The young Mr. Mxyzptlk had been introduced into the Superboy’s world in his own book, and makes his first appearance in the Superboy series in Adventure in issue 306 (March 1963).
Bored of school in the 5th Dimension, he heads to Smallville where he tricks Lana Lang, and then Superboy, into heading to his dimension while he runs wild in their hometown.
It’s a fun little tale, which gives the reader more of a view of the 5th Dimension world than is generally seen.
At a time when most comics had a supporting cast that could be counted on one hand, the Legion of Super-Heroes just kept adding more and more characters into the mix. This story introduced not only five new heroes, but even banded them into a supporting team, with the unenviable name of the Legion of Substitute Heroes.
Polar Boy, Night Girl, Stone Boy, Fire Lad and Chlorophyll Kid are all rejected for Legion membership. They do get nifty flight belts as parting gifts, though.
Undeterred, they form their own team, and hang out in a cave just outside the city.
We learn a little of the origin of each hero. Polar Boy is from a very hot world where everyone has the power to radiate cold, and Stone Boy is from a world where people “hibernate” by turning to stone. Night Girl lives on a world shrouded in darkness, so was unaware that her powers faded in sunlight until she came to apply for Legion membership. Fire Lad acquired flame breath after exposure to a meteor. But the best of these is the origin of Chlorophyll Kid, whose ability to stimulate plant growth came after falling into an experimental solution as a child.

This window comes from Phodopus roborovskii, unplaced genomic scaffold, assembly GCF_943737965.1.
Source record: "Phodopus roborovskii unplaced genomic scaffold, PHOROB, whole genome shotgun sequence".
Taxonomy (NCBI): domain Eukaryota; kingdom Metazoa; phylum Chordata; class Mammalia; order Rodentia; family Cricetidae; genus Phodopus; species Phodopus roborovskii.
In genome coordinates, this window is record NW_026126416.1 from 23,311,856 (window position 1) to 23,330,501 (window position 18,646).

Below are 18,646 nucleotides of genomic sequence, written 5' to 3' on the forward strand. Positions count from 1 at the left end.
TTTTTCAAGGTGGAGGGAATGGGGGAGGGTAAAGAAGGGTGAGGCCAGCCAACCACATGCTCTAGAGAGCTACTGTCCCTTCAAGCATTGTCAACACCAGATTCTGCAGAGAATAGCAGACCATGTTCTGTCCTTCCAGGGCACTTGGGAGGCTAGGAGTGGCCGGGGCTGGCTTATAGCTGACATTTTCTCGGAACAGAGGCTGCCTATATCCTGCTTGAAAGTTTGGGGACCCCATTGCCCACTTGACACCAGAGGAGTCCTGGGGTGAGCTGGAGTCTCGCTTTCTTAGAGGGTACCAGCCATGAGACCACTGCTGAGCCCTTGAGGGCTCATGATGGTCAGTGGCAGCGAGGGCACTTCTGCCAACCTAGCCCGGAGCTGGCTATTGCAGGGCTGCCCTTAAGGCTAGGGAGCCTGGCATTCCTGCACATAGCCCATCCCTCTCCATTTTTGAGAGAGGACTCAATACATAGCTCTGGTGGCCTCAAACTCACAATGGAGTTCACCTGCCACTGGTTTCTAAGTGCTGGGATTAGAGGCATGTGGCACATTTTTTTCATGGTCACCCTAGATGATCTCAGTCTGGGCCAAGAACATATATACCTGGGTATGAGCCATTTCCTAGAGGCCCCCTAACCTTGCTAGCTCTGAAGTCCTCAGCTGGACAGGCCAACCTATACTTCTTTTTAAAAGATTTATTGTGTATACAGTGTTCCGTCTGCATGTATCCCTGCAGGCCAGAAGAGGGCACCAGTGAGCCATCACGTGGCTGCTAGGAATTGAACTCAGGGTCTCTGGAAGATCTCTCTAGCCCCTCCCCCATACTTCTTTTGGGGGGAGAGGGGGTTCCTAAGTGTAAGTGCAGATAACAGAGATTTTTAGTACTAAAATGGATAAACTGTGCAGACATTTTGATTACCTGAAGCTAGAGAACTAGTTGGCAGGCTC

The Legion really take a back seat to the Subs in this story. After a few attempts to help the Legion, the Subs discover that some unmanned rockets the team is fighting are really transporting alien plant life as part of an invasion. They head to the world the ships are coming from, and destroy the floral army.
The people of Earth, and the Legion of Super-Heroes, are unaware of the achievement of the Subs, but this team of rejects has proved themselves to the readers, and they would remain frequent supporting characters through the Legion’s run in Adventure.
This is also the first of Edmond Hamilton’s stories in this run. While Jerry Siegel’s Legion tales tended to be very much a part of the Superman universe, Hamilton was more interested in expanding the Legion’s own reality, and is my favourite of the Legion’s scripters during this early period.